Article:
Smashing Magazine published a good article by Paul Scrivens titled “MUD: Minimum Usable Design” in which the author talks about satisfying groups of audiences, starting with the largest — i.e. what is the minimum that the site must do for the majority of users — and then following on to the smaller and smaller ones, that is, implementing more specialized features. Like an MVP (minimum viable product), which introduces the bare bones feature set needed to get the first sale (maybe just one feature), a MUD is a design that starts by implementing the very basic stuff needed to get it to work for the largest audience. It’s a good thought exercise in prioritizing your design process.
In economics, there is a term called the law of diminishing returns. The idea is that as you add more and more of a specific factor of production to your process (e.g. assigning more people to a task), while keeping everything else constant, there will come a point at which each unit will start to yield less and less returns. In some cases adding even more of this factor will decrease the overall output (too many cooks spoil the broth). For example: there is an optimal amount of fertilizer you should use to improve crop production. Past this optimal point you can still keep adding more fertilizer, but the improvement you will see per unit will decrease, and if you add too much you may even be in danger of reducing the crop yield.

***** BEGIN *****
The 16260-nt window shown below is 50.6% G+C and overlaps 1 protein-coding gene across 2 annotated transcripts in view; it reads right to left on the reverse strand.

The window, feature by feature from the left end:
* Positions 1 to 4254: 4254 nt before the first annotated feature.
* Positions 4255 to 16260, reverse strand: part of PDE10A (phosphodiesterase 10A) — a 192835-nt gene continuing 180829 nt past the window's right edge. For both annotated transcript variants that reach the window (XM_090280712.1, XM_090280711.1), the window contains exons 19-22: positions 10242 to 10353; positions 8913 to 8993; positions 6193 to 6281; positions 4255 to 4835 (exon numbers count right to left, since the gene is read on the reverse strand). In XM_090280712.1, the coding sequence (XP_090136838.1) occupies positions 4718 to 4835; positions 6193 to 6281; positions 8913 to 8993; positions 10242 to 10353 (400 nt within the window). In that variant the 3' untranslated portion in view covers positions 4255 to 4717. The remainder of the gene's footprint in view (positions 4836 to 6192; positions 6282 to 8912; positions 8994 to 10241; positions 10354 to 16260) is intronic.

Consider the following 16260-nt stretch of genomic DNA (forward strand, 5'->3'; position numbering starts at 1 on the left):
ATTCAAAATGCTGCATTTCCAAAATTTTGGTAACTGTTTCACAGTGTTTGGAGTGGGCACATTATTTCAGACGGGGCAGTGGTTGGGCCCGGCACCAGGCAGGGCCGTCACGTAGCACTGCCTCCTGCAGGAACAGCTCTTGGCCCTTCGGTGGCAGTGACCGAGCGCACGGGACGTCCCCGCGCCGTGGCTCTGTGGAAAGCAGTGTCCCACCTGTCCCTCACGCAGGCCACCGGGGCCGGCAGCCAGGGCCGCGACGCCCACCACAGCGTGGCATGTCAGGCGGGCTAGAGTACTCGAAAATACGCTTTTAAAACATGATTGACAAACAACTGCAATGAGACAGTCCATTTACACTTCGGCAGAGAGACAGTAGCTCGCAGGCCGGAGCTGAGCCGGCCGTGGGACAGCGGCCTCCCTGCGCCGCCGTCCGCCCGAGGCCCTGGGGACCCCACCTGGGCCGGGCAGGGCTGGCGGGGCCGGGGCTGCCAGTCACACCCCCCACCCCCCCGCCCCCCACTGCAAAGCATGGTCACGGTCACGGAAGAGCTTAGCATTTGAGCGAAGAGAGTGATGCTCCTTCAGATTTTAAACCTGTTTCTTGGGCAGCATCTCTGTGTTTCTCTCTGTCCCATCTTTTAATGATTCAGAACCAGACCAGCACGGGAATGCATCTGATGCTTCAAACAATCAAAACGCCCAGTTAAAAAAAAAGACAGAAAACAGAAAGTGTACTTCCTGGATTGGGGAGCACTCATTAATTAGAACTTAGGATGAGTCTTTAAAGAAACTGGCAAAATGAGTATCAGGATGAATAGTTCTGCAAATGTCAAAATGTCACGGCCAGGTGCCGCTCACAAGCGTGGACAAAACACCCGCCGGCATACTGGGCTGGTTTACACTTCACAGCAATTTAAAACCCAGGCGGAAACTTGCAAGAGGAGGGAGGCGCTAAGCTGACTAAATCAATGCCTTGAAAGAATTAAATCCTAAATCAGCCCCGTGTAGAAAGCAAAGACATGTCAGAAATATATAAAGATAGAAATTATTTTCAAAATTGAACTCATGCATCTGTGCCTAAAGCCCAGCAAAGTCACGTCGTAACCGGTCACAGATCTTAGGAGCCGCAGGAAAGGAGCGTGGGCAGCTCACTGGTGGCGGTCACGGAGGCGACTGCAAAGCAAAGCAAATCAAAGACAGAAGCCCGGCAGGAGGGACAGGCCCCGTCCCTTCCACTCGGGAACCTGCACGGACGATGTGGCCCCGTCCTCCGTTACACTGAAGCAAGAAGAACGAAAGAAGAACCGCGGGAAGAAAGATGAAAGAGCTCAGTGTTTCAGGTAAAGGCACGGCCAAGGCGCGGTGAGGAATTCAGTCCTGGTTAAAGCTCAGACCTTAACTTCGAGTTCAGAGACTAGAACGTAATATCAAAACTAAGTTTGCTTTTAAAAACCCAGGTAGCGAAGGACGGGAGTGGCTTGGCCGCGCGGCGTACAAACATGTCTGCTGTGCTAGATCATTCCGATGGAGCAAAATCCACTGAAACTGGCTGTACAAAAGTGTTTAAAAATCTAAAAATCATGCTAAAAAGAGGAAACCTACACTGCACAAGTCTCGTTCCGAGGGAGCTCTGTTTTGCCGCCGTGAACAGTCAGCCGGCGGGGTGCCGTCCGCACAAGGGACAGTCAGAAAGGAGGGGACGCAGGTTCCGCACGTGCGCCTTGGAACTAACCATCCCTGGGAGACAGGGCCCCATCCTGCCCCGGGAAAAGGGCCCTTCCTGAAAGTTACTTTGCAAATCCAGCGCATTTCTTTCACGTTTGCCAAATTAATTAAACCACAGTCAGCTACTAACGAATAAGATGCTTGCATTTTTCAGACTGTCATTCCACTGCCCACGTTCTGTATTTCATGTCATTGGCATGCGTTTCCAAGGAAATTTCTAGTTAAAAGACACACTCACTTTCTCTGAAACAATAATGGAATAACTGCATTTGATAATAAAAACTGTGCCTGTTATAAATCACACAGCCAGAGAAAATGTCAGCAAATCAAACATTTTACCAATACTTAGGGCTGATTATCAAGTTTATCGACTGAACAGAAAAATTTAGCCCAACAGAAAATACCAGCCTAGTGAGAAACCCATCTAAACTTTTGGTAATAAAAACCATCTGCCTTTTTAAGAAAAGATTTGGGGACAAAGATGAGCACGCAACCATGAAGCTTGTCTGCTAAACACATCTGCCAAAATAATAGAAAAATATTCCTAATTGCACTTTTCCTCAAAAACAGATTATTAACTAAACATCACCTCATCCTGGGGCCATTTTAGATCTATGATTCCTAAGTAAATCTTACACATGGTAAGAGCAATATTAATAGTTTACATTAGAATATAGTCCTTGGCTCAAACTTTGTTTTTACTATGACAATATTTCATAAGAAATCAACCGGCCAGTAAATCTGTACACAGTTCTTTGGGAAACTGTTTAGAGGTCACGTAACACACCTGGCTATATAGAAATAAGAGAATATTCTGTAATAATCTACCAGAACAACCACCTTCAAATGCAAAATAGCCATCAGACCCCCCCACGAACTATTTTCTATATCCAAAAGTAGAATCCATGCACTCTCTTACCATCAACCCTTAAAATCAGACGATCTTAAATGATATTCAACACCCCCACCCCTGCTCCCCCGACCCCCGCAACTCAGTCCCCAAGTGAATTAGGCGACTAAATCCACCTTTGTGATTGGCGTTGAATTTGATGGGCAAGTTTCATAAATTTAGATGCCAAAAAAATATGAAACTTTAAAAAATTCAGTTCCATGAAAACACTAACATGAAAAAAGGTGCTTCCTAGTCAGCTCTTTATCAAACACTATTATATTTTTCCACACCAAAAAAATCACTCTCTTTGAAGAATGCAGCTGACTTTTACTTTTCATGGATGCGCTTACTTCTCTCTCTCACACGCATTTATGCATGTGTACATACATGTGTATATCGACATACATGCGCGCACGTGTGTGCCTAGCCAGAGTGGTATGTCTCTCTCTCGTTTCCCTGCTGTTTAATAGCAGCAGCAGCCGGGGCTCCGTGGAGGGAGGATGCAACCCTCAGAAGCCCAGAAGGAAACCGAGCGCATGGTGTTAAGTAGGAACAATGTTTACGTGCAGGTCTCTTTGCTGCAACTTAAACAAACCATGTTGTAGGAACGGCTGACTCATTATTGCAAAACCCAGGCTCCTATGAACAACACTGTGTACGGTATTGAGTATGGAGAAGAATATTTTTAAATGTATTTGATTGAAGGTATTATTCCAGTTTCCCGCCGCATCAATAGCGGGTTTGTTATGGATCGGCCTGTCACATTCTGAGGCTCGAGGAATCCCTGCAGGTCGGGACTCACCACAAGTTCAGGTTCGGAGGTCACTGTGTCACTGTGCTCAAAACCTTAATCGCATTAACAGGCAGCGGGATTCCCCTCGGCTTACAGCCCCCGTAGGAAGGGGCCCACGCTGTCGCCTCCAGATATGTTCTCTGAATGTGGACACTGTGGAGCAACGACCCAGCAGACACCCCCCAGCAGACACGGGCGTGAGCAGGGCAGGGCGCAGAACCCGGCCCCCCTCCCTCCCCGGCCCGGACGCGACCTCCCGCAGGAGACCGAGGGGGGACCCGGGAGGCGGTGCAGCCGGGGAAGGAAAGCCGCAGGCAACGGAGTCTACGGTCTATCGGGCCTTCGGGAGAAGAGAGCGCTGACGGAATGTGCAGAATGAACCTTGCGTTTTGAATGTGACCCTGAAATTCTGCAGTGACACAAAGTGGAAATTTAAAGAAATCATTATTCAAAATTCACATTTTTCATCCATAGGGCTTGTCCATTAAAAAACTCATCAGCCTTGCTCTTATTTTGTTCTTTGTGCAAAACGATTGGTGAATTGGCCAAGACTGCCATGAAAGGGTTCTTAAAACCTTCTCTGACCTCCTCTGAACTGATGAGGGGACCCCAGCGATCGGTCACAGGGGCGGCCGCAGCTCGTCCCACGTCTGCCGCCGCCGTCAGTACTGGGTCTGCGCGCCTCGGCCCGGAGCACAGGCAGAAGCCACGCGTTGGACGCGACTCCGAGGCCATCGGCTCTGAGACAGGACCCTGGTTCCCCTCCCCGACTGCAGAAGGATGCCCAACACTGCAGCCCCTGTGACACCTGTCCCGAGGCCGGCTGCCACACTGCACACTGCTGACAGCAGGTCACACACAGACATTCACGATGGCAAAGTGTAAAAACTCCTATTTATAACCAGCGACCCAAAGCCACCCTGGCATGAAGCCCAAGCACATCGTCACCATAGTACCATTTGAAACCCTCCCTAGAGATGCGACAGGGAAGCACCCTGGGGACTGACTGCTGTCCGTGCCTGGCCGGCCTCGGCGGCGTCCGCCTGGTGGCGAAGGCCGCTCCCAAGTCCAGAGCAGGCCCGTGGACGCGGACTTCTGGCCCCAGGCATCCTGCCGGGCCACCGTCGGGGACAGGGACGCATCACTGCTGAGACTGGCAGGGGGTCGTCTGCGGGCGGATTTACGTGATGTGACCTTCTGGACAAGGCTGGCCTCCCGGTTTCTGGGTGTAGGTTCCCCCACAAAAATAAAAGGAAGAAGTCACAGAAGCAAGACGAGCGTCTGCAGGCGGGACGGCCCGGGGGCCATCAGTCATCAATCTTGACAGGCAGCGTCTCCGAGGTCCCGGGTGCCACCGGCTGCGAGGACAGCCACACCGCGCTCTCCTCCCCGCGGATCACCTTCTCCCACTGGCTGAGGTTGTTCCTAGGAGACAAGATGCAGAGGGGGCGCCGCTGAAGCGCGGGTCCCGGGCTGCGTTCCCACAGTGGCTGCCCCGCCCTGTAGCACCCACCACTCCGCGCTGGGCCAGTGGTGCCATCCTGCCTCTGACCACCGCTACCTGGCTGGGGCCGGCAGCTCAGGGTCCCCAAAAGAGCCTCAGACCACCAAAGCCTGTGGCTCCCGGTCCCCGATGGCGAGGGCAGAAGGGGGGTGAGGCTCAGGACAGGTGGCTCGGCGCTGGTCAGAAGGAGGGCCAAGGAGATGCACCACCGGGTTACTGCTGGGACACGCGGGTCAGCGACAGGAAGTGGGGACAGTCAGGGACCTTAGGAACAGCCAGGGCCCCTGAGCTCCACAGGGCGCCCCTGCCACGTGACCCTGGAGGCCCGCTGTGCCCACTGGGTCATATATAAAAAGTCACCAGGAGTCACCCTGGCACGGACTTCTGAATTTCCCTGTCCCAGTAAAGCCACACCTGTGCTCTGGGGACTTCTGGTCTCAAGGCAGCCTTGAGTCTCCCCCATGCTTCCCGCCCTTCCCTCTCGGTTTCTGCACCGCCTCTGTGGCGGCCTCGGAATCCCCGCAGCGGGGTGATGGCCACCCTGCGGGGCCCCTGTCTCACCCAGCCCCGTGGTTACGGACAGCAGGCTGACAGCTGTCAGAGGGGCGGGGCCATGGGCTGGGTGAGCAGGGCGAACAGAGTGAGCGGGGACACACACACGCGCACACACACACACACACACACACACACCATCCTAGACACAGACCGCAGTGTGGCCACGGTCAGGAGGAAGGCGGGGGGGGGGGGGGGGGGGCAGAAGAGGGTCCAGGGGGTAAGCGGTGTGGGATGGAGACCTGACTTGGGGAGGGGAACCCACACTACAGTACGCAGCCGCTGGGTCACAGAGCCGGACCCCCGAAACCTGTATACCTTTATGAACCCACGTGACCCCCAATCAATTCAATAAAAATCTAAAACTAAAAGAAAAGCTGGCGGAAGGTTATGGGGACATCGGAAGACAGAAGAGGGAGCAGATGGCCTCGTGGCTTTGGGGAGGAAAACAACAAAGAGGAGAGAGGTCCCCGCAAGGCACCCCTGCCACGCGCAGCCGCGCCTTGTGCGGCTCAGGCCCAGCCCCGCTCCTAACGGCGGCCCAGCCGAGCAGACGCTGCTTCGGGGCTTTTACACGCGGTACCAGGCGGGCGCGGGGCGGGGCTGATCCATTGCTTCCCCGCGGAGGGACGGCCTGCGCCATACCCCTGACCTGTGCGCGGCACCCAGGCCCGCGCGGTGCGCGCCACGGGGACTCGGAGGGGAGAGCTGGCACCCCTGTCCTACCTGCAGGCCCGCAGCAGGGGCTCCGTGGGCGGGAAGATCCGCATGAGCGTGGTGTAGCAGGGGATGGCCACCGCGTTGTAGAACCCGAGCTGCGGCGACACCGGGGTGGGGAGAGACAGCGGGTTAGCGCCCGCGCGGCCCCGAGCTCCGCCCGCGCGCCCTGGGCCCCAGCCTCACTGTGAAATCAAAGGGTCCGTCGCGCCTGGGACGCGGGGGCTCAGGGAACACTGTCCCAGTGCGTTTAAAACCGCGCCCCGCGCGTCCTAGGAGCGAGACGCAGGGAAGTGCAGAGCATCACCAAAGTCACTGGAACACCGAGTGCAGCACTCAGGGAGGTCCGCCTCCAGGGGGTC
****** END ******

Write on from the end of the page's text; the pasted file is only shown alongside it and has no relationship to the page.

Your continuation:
It’s the same with design, much like the way Paul has expressed in his article. Once you implement the core foundation, you’ve satisfied most users, and as you go up from there, adding more and more features and refinements, the payoff for your efforts will steadily fall. There’s never a truly perfect design in the sense that our work will never arrive to a point where no further improvement or changes can be made. Use the idea of the law of diminishing returns to recognize situations when the amount of effort spent isn’t going to make a big enough difference to justify itself. Reflect, prioritize and draw a line. Limiting your work by prioritizing efforts is not the same thing as putting in less effort into the execution just so it’s “good enough”. It’s about figuring out what matters and implementing this in the best way you can.